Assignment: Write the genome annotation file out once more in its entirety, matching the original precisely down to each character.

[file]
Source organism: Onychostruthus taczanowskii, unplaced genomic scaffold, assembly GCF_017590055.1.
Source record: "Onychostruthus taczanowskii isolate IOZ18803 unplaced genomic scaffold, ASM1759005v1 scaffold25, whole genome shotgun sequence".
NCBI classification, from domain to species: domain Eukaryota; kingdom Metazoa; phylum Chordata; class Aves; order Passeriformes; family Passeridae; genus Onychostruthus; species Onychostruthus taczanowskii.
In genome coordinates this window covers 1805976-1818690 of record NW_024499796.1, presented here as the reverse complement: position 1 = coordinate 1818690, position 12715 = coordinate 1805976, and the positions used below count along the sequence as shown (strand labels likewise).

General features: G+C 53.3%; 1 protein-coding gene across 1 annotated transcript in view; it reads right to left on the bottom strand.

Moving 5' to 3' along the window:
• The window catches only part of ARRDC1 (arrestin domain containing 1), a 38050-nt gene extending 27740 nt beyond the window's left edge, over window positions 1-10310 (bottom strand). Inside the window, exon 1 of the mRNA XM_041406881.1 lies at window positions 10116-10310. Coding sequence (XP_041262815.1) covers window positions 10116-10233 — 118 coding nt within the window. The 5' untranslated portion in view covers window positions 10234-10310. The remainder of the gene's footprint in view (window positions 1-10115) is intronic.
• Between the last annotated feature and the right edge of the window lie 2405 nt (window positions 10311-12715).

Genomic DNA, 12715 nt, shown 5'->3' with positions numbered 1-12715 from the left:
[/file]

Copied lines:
Source organism: Onychostruthus taczanowskii, unplaced genomic scaffold, assembly GCF_017590055.1.
Source record: "Onychostruthus taczanowskii isolate IOZ18803 unplaced genomic scaffold, ASM1759005v1 scaffold25, whole genome shotgun sequence".
NCBI classification, from domain to species: domain Eukaryota; kingdom Metazoa; phylum Chordata; class Aves; order Passeriformes; family Passeridae; genus Onychostruthus; species Onychostruthus taczanowskii.
In genome coordinates this window covers 1805976-1818690 of record NW_024499796.1, presented here as the reverse complement: position 1 = coordinate 1818690, position 12715 = coordinate 1805976, and the positions used below count along the sequence as shown (strand labels likewise).

General features: G+C 53.3%; 1 protein-coding gene across 1 annotated transcript in view; it reads right to left on the bottom strand.

Moving 5' to 3' along the window:
• The window catches only part of ARRDC1 (arrestin domain containing 1), a 38050-nt gene extending 27740 nt beyond the window's left edge, over window positions 1-10310 (bottom strand). Inside the window, exon 1 of the mRNA XM_041406881.1 lies at window positions 10116-10310. Coding sequence (XP_041262815.1) covers window positions 10116-10233 — 118 coding nt within the window. The 5' untranslated portion in view covers window positions 10234-10310. The remainder of the gene's footprint in view (window positions 1-10115) is intronic.
• Between the last annotated feature and the right edge of the window lie 2405 nt (window positions 10311-12715).

Genomic DNA, 12715 nt, shown 5'->3' with positions numbered 1-12715 from the left: